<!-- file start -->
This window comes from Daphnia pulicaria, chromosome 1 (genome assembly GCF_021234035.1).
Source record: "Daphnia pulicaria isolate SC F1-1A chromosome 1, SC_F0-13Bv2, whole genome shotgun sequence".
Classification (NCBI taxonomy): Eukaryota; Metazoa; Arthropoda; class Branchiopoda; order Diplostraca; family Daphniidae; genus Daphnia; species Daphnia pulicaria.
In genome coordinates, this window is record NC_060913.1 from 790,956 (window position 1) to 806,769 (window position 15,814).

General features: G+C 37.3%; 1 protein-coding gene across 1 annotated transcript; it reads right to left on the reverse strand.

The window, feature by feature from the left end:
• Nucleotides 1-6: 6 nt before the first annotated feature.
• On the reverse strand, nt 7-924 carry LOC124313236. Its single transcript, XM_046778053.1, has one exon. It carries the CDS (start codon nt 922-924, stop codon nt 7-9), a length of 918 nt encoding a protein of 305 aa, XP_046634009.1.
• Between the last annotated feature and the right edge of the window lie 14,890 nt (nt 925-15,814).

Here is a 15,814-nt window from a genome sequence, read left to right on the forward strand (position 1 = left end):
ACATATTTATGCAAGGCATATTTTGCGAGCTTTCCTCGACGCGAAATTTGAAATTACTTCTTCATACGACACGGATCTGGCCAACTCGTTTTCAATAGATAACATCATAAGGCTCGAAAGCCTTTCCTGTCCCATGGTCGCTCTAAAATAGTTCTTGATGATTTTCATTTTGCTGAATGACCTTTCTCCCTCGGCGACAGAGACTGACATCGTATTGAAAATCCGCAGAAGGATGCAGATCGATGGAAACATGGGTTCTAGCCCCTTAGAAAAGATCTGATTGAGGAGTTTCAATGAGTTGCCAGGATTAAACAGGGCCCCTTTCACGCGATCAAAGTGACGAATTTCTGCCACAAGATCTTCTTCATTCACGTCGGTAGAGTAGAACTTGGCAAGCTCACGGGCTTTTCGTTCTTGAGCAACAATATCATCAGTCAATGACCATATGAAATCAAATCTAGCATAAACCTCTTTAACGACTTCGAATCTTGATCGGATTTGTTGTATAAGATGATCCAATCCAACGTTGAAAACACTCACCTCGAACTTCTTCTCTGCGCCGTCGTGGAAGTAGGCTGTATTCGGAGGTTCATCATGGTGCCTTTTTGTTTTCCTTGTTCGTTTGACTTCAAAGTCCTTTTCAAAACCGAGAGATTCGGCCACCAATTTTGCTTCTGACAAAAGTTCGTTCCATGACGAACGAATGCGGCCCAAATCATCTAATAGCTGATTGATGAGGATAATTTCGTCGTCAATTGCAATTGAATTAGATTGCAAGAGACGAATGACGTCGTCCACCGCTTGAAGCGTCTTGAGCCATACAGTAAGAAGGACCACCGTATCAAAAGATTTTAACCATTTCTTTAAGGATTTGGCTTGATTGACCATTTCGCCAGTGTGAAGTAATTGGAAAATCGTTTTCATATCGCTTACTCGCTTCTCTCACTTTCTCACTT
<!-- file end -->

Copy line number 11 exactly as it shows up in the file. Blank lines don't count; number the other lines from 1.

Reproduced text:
ACATATTTATGCAAGGCATATTTTGCGAGCTTTCCTCGACGCGAAATTTGAAATTACTTCTTCATACGACACGGATCTGGCCAACTCGTTTTCAATAGATAACATCATAAGGCTCGAAAGCCTTTCCTGTCCCATGGTCGCTCTAAAATAGTTCTTGATGATTTTCATTTTGCTGAATGACCTTTCTCCCTCGGCGACAGAGACTGACATCGTATTGAAAATCCGCAGAAGGATGCAGATCGATGGAAACATGGGTTCTAGCCCCTTAGAAAAGATCTGATTGAGGAGTTTCAATGAGTTGCCAGGATTAAACAGGGCCCCTTTCACGCGATCAAAGTGACGAATTTCTGCCACAAGATCTTCTTCATTCACGTCGGTAGAGTAGAACTTGGCAAGCTCACGGGCTTTTCGTTCTTGAGCAACAATATCATCAGTCAATGACCATATGAAATCAAATCTAGCATAAACCTCTTTAACGACTTCGAATCTTGATCGGATTTGTTGTATAAGATGATCCAATCCAACGTTGAAAACACTCACCTCGAACTTCTTCTCTGCGCCGTCGTGGAAGTAGGCTGTATTCGGAGGTTCATCATGGTGCCTTTTTGTTTTCCTTGTTCGTTTGACTTCAAAGTCCTTTTCAAAACCGAGAGATTCGGCCACCAATTTTGCTTCTGACAAAAGTTCGTTCCATGACGAACGAATGCGGCCCAAATCATCTAATAGCTGATTGATGAGGATAATTTCGTCGTCAATTGCAATTGAATTAGATTGCAAGAGACGAATGACGTCGTCCACCGCTTGAAGCGTCTTGAGCCATACAGTAAGAAGGACCACCGTATCAAAAGATTTTAACCATTTCTTTAAGGATTTGGCTTGATTGACCATTTCGCCAGTGTGAAGTAATTGGAAAATCGTTTTCATATCGCTTACTCGCTTCTCTCACTTTCTCACTT